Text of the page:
Despite a growing appetite among many government departments to use AI to improve public services, the lack of a comprehensive regulatory framework for AI is a major obstacle. The Committee for Standards in Public Life’s 2020 review into AI and Public Standards argued that a clear framework for the implementation of AI, embedded in law and regulation, would help build trust in new technologies among public officials and users, and accelerate adoption. Without this framework, public bodies are still focusing on early-stage digitisation of services, rather than more ambitious projects using more transformative technologies.

The delay in the public sector roll-out of AI is consistent with the UK government’s more cautious, ethical, and evidence-based approach to the technology more generally. The establishment of The Centre for Data Ethics and Innovation in 2019 and The Alan Turing Institute as the national institute for data science and AI in 2017 are evidence of this. However, while the UK government may want to develop AI regulation, Brexit and covid-19 have paralysed the domestic agenda.  

 

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The future of algorithmic governance in the UK is fragile. Managed well, AI tools can modernize and strengthen public administration. But if managed poorly, government deployment of AI tools can widen the public-private technology gap, create undesirable opacity in public decision-making, and heighten concerns about arbitrary government action. It is thus reasonable to expect the UK to establish a clearer governance structure for AI, both within the public sector and more widely, and such regulation is unlikely to stifle innovation.

Within central government, AI tools are unlikely to go out of favour; the efficiency savings they offer and the belief amongst Number 10 political advisors that technology can future-proof systems will maintain their influence. It is therefore likely that, in the long term, AI tools will be increasingly used by different public bodies.

As for the private sector, the UK government is expected to continue to rely on industry knowledge and expertise to deliver quality results at speed. The announcement in June on Guidelines for AI procurement - setting out how public sector organisations can employ “off the shelf” AI confirms this trend. The ring-fencing of £200m for AI procurement over the next four years and the establishment of a dynamic purchasing system for AI by the Crown Commercial Service, also show a clear trajectory of increased AI procurement.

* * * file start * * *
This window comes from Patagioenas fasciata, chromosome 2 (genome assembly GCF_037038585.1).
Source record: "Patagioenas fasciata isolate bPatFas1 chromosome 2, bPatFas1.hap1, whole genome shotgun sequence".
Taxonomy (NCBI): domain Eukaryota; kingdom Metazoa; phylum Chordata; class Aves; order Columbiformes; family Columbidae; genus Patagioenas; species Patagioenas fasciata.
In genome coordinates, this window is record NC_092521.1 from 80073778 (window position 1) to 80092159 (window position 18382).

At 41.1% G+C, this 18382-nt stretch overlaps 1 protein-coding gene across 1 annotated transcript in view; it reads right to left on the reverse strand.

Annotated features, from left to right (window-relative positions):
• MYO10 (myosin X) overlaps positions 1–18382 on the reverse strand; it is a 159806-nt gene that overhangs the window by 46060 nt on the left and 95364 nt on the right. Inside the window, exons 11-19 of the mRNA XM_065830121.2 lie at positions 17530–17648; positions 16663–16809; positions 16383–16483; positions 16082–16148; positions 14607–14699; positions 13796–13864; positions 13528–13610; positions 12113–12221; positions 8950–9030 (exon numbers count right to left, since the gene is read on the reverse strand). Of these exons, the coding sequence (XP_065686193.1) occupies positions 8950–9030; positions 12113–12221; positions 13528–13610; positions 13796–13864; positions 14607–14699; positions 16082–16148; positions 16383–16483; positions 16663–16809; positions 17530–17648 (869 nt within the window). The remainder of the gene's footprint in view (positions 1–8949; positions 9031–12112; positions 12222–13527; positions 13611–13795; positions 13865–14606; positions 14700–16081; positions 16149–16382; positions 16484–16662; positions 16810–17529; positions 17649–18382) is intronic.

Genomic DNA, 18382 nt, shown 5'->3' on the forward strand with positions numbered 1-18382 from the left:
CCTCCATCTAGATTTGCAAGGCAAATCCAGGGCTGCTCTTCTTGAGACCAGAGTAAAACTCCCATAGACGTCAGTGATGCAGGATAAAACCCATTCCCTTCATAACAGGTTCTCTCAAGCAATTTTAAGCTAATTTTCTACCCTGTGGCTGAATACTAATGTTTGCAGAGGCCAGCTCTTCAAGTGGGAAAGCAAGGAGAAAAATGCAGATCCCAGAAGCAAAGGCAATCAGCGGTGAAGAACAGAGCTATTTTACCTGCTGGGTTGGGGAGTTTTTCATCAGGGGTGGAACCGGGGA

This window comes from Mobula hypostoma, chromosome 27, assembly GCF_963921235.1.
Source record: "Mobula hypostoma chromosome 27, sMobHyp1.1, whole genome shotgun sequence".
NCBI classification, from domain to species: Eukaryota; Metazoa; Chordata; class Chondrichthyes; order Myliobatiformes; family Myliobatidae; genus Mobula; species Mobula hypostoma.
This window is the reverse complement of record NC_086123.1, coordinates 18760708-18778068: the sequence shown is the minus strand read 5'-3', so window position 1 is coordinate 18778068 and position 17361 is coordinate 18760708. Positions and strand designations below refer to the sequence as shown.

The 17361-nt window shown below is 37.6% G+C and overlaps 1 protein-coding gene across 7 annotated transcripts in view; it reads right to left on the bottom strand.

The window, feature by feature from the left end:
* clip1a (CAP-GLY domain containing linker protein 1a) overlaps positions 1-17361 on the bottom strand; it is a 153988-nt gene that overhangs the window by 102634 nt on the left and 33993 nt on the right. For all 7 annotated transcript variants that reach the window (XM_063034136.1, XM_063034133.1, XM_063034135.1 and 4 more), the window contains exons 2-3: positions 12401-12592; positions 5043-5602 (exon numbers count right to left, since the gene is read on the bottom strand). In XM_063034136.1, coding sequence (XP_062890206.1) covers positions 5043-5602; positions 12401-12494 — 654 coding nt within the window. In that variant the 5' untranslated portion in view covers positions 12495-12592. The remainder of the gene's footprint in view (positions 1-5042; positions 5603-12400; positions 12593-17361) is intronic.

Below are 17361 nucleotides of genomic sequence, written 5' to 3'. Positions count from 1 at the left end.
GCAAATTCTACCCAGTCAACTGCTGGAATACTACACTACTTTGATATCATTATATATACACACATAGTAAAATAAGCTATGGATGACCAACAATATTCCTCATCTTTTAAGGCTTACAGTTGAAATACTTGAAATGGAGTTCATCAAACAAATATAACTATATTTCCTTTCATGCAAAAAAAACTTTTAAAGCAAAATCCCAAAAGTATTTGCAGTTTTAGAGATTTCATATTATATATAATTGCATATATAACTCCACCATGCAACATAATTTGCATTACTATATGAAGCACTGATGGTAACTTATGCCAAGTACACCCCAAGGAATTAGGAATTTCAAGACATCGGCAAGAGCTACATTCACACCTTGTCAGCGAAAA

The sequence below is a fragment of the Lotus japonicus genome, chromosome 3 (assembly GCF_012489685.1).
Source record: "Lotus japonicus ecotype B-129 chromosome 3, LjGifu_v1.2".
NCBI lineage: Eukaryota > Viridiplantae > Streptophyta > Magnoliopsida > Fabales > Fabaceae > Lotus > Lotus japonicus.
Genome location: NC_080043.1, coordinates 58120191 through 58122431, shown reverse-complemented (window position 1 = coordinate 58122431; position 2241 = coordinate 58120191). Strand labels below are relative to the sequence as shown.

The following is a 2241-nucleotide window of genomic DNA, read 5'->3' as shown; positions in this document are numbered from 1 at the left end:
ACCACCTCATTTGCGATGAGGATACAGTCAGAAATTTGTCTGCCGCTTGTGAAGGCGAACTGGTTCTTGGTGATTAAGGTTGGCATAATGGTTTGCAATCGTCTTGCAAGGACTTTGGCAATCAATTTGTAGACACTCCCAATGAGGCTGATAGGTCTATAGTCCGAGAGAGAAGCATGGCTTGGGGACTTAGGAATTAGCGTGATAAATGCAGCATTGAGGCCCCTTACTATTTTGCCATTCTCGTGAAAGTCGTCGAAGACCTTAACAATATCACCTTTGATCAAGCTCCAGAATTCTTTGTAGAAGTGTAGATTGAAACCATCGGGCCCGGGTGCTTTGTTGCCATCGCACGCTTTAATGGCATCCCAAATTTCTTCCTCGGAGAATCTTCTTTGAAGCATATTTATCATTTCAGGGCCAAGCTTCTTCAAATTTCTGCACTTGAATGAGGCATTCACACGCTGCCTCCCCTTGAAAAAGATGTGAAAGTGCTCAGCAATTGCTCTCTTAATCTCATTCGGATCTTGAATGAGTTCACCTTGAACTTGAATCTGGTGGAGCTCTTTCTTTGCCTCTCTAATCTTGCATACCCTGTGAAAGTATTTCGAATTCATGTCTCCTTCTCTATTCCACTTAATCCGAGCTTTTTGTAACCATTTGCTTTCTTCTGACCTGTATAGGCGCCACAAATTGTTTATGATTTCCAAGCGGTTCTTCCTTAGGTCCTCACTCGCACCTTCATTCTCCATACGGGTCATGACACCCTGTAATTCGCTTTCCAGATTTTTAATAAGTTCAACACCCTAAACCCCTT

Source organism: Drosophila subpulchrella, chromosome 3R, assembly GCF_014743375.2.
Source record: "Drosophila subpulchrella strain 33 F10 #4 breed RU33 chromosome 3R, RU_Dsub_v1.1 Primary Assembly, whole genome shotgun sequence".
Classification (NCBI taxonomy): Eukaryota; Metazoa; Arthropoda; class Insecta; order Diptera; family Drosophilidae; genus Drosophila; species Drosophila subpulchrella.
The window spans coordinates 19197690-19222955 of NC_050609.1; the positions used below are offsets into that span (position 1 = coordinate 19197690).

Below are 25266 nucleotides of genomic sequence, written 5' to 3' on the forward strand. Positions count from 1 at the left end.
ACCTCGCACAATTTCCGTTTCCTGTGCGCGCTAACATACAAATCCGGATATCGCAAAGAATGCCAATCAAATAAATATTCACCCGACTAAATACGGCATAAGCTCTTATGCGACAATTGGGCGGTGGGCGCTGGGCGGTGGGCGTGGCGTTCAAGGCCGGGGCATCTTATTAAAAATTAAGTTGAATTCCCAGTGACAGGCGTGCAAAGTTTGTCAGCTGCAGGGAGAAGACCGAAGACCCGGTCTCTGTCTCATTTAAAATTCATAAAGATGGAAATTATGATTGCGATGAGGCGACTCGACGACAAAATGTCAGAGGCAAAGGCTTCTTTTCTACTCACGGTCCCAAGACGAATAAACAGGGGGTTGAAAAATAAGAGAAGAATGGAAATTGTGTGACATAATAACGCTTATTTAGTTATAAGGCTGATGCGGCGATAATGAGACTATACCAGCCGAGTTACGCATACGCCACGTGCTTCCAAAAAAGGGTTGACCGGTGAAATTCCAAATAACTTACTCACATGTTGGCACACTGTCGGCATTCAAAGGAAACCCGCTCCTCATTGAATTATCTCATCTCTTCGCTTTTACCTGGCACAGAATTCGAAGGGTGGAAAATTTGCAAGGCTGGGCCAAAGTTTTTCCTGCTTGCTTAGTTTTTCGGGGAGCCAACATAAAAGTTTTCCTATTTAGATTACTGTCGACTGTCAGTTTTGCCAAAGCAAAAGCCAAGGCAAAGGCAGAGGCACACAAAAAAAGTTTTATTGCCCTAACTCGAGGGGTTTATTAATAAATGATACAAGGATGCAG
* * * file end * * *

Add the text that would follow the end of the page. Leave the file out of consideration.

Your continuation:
However, the AI industry, as well as government officials, will need to prepare itself for unavoidable questions of data privacy, ethics, and national security to unlock the expansive use of AI in the public sector. 

 

Proactive planning

Those in the AI and wider technology industry need to be proactive in mitigating effects from potential upcoming changes:

  1. Changes in regulation should be expected, especially in areas where sensitive data is being used (police, NHS, customs, and borders). Regulation is likely to concern data security, accountability, national security, and ethical practice. Stakeholders should consider mapping the likely trajectory of regulation and undertaking direct engagement with policymakers to shape the landscape. Government is hard-pressed and short of ideas and technical expertise; industry can help. Conforming to the highest degree of data security and ethical practices is also advised.
  2. Government procurement of AI remains a mixed bag. While we can expect to see a drop in the public deployment of AI tools in the short-term, in the long term government departments and agencies are likely to move towards buying software off-the-shelf to keep up with our increasingly digitised society. Procurement of services via the framework for AI by the Crown Commercial Service is expected and those in the industry are therefore likely to benefit from engagement with the framework.
  3. Reputation is important in this industry, both within the government and the wider public. Those in the AI sector should take pre-emptive and reactionary measures to ensure reputation integrity. This is especially important when dealing with local government officials, some of whom have had fewer positive experiences with AI and digital technology in general.